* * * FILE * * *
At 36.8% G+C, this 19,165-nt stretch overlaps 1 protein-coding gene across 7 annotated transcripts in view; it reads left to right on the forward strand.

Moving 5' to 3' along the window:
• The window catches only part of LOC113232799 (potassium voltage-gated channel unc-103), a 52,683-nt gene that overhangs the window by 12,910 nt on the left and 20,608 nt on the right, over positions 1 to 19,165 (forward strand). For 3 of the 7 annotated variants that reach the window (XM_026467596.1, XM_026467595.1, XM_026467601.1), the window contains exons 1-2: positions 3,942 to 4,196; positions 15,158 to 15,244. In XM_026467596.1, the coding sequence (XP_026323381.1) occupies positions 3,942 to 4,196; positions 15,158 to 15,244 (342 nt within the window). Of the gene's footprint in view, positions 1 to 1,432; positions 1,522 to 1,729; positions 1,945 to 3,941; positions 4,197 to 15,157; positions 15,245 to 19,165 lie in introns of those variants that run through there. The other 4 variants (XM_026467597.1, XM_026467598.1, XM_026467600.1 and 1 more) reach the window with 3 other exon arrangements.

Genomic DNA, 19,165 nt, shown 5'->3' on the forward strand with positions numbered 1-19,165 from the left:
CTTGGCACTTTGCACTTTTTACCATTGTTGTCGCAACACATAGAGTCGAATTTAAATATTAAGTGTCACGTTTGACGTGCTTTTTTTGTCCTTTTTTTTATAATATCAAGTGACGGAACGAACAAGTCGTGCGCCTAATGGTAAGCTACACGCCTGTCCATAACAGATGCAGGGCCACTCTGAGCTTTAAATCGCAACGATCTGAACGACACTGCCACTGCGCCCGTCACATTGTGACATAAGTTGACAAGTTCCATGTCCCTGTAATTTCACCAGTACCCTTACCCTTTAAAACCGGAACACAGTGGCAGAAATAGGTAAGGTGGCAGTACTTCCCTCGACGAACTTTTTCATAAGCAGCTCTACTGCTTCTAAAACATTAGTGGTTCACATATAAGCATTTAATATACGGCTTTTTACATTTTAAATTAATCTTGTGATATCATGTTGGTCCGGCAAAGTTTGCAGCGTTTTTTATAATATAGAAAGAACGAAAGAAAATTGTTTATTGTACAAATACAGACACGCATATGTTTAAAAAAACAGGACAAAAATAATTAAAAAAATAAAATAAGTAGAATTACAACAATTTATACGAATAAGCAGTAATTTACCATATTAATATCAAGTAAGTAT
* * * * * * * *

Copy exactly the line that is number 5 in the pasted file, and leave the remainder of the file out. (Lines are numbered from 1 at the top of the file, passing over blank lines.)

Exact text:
CTTGGCACTTTGCACTTTTTACCATTGTTGTCGCAACACATAGAGTCGAATTTAAATATTAAGTGTCACGTTTGACGTGCTTTTTTTGTCCTTTTTTTTATAATATCAAGTGACGGAACGAACAAGTCGTGCGCCTAATGGTAAGCTACACGCCTGTCCATAACAGATGCAGGGCCACTCTGAGCTTTAAATCGCAACGATCTGAACGACACTGCCACTGCGCCCGTCACATTGTGACATAAGTTGACAAGTTCCATGTCCCTGTAATTTCACCAGTACCCTTACCCTTTAAAACCGGAACACAGTGGCAGAAATAGGTAAGGTGGCAGTACTTCCCTCGACGAACTTTTTCATAAGCAGCTCTACTGCTTCTAAAACATTAGTGGTTCACATATAAGCATTTAATATACGGCTTTTTACATTTTAAATTAATCTTGTGATATCATGTTGGTCCGGCAAAGTTTGCAGCGTTTTTTATAATATAGAAAGAACGAAAGAAAATTGTTTATTGTACAAATACAGACACGCATATGTTTAAAAAAACAGGACAAAAATAATTAAAAAAATAAAATAAGTAGAATTACAACAATTTATACGAATAAGCAGTAATTTACCATATTAATATCAAGTAAGTAT